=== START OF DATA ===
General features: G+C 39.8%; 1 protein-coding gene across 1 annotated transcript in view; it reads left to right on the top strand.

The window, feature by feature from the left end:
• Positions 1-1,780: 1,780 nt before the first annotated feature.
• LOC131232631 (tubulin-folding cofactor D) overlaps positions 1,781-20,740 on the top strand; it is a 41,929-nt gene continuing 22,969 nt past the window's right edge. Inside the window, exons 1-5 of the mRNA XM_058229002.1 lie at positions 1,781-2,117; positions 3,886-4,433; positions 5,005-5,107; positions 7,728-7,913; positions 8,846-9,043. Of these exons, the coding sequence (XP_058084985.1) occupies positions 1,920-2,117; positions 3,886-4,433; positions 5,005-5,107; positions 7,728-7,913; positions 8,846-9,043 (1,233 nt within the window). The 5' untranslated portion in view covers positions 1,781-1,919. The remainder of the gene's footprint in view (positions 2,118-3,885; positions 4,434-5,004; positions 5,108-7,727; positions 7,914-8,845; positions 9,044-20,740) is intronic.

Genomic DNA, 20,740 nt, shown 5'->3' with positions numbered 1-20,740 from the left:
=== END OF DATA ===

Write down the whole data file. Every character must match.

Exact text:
General features: G+C 39.8%; 1 protein-coding gene across 1 annotated transcript in view; it reads left to right on the top strand.

The window, feature by feature from the left end:
• Positions 1-1,780: 1,780 nt before the first annotated feature.
• LOC131232631 (tubulin-folding cofactor D) overlaps positions 1,781-20,740 on the top strand; it is a 41,929-nt gene continuing 22,969 nt past the window's right edge. Inside the window, exons 1-5 of the mRNA XM_058229002.1 lie at positions 1,781-2,117; positions 3,886-4,433; positions 5,005-5,107; positions 7,728-7,913; positions 8,846-9,043. Of these exons, the coding sequence (XP_058084985.1) occupies positions 1,920-2,117; positions 3,886-4,433; positions 5,005-5,107; positions 7,728-7,913; positions 8,846-9,043 (1,233 nt within the window). The 5' untranslated portion in view covers positions 1,781-1,919. The remainder of the gene's footprint in view (positions 2,118-3,885; positions 4,434-5,004; positions 5,108-7,727; positions 7,914-8,845; positions 9,044-20,740) is intronic.

Genomic DNA, 20,740 nt, shown 5'->3' with positions numbered 1-20,740 from the left: